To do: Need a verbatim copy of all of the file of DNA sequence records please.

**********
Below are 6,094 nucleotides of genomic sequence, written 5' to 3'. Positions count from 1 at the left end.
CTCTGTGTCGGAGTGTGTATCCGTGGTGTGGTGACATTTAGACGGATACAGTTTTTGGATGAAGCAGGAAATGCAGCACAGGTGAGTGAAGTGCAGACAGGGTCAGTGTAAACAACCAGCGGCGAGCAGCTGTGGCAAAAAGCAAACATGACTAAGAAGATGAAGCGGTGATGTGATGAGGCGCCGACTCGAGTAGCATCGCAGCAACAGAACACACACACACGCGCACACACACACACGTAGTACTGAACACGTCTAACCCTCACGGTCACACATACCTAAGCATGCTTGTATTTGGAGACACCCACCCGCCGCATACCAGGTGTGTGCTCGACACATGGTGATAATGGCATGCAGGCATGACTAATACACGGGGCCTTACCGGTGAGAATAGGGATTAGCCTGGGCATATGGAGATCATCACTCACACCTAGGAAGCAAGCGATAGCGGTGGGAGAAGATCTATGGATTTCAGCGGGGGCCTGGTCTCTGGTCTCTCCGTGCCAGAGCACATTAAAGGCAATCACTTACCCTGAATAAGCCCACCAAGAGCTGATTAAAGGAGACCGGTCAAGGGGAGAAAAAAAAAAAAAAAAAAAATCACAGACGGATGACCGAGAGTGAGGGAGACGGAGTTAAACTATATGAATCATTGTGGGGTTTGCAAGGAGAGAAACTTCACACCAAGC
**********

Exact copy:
Below are 6,094 nucleotides of genomic sequence, written 5' to 3'. Positions count from 1 at the left end.
CTCTGTGTCGGAGTGTGTATCCGTGGTGTGGTGACATTTAGACGGATACAGTTTTTGGATGAAGCAGGAAATGCAGCACAGGTGAGTGAAGTGCAGACAGGGTCAGTGTAAACAACCAGCGGCGAGCAGCTGTGGCAAAAAGCAAACATGACTAAGAAGATGAAGCGGTGATGTGATGAGGCGCCGACTCGAGTAGCATCGCAGCAACAGAACACACACACACGCGCACACACACACACGTAGTACTGAACACGTCTAACCCTCACGGTCACACATACCTAAGCATGCTTGTATTTGGAGACACCCACCCGCCGCATACCAGGTGTGTGCTCGACACATGGTGATAATGGCATGCAGGCATGACTAATACACGGGGCCTTACCGGTGAGAATAGGGATTAGCCTGGGCATATGGAGATCATCACTCACACCTAGGAAGCAAGCGATAGCGGTGGGAGAAGATCTATGGATTTCAGCGGGGGCCTGGTCTCTGGTCTCTCCGTGCCAGAGCACATTAAAGGCAATCACTTACCCTGAATAAGCCCACCAAGAGCTGATTAAAGGAGACCGGTCAAGGGGAGAAAAAAAAAAAAAAAAAAAATCACAGACGGATGACCGAGAGTGAGGGAGACGGAGTTAAACTATATGAATCATTGTGGGGTTTGCAAGGAGAGAAACTTCACACCAAGC